Arsenic levels higher in formula-fed babies, study finds
Arsenic in the urine of six-week-old babies who were fed formula was 7.5 times higher
Young babies who are fed formula have far higher levels of arsenic in their bodies than breast-fed infants, according to research released Monday.
Arsenic in the urine of six-week-old babies who were fed formula was 7.5 times higher than babies who were drinking breast milk, said the study in the February 23 edition of the journal Environmental Health Perspectives.
A total of 72 babies in the northeastern state of New Hampshire were included in the study. Breast milk from nine mothers was also tested and was found to contain very low concentrations of arsenic, the researchers said.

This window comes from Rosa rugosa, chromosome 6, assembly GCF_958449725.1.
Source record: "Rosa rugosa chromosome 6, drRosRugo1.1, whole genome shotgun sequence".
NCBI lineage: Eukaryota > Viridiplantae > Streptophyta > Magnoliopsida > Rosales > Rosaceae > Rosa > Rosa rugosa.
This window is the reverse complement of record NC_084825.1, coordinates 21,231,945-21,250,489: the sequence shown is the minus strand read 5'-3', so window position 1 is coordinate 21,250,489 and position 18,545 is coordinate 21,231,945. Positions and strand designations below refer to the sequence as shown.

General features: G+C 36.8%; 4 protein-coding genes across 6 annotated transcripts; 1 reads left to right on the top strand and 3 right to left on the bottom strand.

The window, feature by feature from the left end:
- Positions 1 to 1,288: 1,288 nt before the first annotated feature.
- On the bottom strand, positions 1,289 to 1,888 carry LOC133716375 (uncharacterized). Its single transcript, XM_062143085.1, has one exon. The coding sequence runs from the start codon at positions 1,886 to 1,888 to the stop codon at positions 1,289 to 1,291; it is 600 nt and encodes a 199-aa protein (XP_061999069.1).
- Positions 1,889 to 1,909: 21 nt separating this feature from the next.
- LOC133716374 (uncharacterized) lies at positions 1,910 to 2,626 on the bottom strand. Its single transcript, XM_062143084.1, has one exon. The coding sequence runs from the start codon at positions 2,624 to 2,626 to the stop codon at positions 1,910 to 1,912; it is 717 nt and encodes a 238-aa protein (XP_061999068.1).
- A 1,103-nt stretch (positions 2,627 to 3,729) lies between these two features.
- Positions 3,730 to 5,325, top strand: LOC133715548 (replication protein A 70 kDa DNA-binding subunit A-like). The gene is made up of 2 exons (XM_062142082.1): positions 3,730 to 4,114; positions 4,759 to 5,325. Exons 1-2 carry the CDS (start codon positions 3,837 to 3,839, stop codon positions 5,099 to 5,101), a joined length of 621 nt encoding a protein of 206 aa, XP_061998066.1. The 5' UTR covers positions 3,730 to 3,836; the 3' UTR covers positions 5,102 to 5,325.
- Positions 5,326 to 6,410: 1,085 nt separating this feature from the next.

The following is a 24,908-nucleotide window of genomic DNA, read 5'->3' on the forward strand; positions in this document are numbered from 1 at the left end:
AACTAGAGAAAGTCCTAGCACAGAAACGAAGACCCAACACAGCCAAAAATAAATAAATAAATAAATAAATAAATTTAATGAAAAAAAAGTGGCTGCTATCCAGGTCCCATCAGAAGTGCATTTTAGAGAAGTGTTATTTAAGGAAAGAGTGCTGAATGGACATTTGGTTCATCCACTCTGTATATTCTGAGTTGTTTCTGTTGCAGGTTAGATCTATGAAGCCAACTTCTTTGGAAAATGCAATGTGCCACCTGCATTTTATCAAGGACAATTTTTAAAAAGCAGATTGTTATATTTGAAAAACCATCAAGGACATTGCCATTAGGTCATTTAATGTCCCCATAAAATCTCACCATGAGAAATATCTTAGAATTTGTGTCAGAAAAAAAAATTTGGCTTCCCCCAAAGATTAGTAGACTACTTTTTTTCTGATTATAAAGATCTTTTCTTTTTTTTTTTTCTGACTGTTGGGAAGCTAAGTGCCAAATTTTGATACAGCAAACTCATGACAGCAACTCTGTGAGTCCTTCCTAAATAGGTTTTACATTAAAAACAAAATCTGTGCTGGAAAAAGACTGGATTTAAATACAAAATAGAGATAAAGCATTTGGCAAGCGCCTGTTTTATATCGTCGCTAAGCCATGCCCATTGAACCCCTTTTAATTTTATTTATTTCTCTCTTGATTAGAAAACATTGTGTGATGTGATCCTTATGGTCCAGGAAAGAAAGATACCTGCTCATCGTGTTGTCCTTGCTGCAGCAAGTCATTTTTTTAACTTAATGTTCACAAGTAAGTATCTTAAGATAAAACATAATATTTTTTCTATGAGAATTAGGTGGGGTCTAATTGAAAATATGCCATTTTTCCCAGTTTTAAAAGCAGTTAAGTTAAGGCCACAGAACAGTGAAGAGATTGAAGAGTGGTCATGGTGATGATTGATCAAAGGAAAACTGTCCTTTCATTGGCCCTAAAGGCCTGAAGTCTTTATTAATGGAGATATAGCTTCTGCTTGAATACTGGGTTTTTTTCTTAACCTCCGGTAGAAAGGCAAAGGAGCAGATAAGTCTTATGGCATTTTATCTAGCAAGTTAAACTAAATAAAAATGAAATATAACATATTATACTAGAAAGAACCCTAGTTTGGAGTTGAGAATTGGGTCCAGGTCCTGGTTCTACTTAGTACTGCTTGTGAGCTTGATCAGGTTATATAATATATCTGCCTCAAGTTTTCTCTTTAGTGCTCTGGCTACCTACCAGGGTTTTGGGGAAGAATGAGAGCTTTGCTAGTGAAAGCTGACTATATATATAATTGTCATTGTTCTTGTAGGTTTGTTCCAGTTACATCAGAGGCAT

The study found that arsenic levels in tap water far exceeded the amount found in powdered formula, but said that both contributed to arsenic exposure.
"This study's results highlight that breastfeeding can reduce arsenic exposure even at the relatively low levels of arsenic typically experienced in the United States," said lead author Kathryn Cottingham of Dartmouth College.
"This is an important public health benefit of breastfeeding."
Arsenic is found in bedrock and often contaminates well water.
It can be cancer-causing and had been linked to increased fetal mortality, decreased birth weight and problems with brain development.
The study authors urged people, particularly those in rural areas, to have their water wells tested for arsenic.